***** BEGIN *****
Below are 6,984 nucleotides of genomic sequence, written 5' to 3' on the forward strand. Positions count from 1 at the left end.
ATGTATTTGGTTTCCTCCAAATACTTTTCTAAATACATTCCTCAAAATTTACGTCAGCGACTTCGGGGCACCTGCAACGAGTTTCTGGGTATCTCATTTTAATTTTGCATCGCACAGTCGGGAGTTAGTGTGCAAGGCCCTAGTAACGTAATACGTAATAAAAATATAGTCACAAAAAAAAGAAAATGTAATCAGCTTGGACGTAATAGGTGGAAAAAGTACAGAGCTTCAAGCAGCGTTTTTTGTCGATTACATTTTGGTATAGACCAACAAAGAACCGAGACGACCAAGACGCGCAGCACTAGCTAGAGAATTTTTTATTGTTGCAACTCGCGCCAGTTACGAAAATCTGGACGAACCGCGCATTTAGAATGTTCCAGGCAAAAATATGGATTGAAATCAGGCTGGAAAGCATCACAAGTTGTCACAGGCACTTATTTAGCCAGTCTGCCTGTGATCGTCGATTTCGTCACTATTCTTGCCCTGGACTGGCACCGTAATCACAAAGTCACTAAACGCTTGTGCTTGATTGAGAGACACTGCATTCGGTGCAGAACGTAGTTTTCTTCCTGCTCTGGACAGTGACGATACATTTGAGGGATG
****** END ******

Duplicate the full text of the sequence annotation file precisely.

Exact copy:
Below are 6,984 nucleotides of genomic sequence, written 5' to 3' on the forward strand. Positions count from 1 at the left end.
ATGTATTTGGTTTCCTCCAAATACTTTTCTAAATACATTCCTCAAAATTTACGTCAGCGACTTCGGGGCACCTGCAACGAGTTTCTGGGTATCTCATTTTAATTTTGCATCGCACAGTCGGGAGTTAGTGTGCAAGGCCCTAGTAACGTAATACGTAATAAAAATATAGTCACAAAAAAAAGAAAATGTAATCAGCTTGGACGTAATAGGTGGAAAAAGTACAGAGCTTCAAGCAGCGTTTTTTGTCGATTACATTTTGGTATAGACCAACAAAGAACCGAGACGACCAAGACGCGCAGCACTAGCTAGAGAATTTTTTATTGTTGCAACTCGCGCCAGTTACGAAAATCTGGACGAACCGCGCATTTAGAATGTTCCAGGCAAAAATATGGATTGAAATCAGGCTGGAAAGCATCACAAGTTGTCACAGGCACTTATTTAGCCAGTCTGCCTGTGATCGTCGATTTCGTCACTATTCTTGCCCTGGACTGGCACCGTAATCACAAAGTCACTAAACGCTTGTGCTTGATTGAGAGACACTGCATTCGGTGCAGAACGTAGTTTTCTTCCTGCTCTGGACAGTGACGATACATTTGAGGGATG